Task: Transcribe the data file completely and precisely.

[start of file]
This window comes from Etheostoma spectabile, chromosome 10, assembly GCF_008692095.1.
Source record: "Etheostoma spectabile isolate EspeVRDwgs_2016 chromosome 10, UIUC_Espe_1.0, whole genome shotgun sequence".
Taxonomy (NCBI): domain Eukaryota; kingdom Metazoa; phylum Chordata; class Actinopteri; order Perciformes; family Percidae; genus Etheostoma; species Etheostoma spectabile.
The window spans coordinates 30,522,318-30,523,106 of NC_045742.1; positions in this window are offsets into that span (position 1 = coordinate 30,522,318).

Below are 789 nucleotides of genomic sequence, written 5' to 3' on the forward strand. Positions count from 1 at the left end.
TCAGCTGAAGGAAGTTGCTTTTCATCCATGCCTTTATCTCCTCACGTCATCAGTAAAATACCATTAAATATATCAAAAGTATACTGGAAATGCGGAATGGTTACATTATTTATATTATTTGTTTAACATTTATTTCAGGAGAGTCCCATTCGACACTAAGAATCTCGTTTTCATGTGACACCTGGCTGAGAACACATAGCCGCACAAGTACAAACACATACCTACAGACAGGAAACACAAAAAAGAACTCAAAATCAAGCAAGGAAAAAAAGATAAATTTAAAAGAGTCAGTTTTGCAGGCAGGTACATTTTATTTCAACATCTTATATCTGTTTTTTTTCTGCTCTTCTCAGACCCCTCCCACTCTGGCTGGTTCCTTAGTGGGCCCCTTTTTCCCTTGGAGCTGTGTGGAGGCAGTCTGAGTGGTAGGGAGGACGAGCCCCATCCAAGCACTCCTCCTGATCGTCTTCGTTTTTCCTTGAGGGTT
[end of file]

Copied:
This window comes from Etheostoma spectabile, chromosome 10, assembly GCF_008692095.1.
Source record: "Etheostoma spectabile isolate EspeVRDwgs_2016 chromosome 10, UIUC_Espe_1.0, whole genome shotgun sequence".
Taxonomy (NCBI): domain Eukaryota; kingdom Metazoa; phylum Chordata; class Actinopteri; order Perciformes; family Percidae; genus Etheostoma; species Etheostoma spectabile.
The window spans coordinates 30,522,318-30,523,106 of NC_045742.1; positions in this window are offsets into that span (position 1 = coordinate 30,522,318).

Below are 789 nucleotides of genomic sequence, written 5' to 3' on the forward strand. Positions count from 1 at the left end.
TCAGCTGAAGGAAGTTGCTTTTCATCCATGCCTTTATCTCCTCACGTCATCAGTAAAATACCATTAAATATATCAAAAGTATACTGGAAATGCGGAATGGTTACATTATTTATATTATTTGTTTAACATTTATTTCAGGAGAGTCCCATTCGACACTAAGAATCTCGTTTTCATGTGACACCTGGCTGAGAACACATAGCCGCACAAGTACAAACACATACCTACAGACAGGAAACACAAAAAAGAACTCAAAATCAAGCAAGGAAAAAAAGATAAATTTAAAAGAGTCAGTTTTGCAGGCAGGTACATTTTATTTCAACATCTTATATCTGTTTTTTTTCTGCTCTTCTCAGACCCCTCCCACTCTGGCTGGTTCCTTAGTGGGCCCCTTTTTCCCTTGGAGCTGTGTGGAGGCAGTCTGAGTGGTAGGGAGGACGAGCCCCATCCAAGCACTCCTCCTGATCGTCTTCGTTTTTCCTTGAGGGTT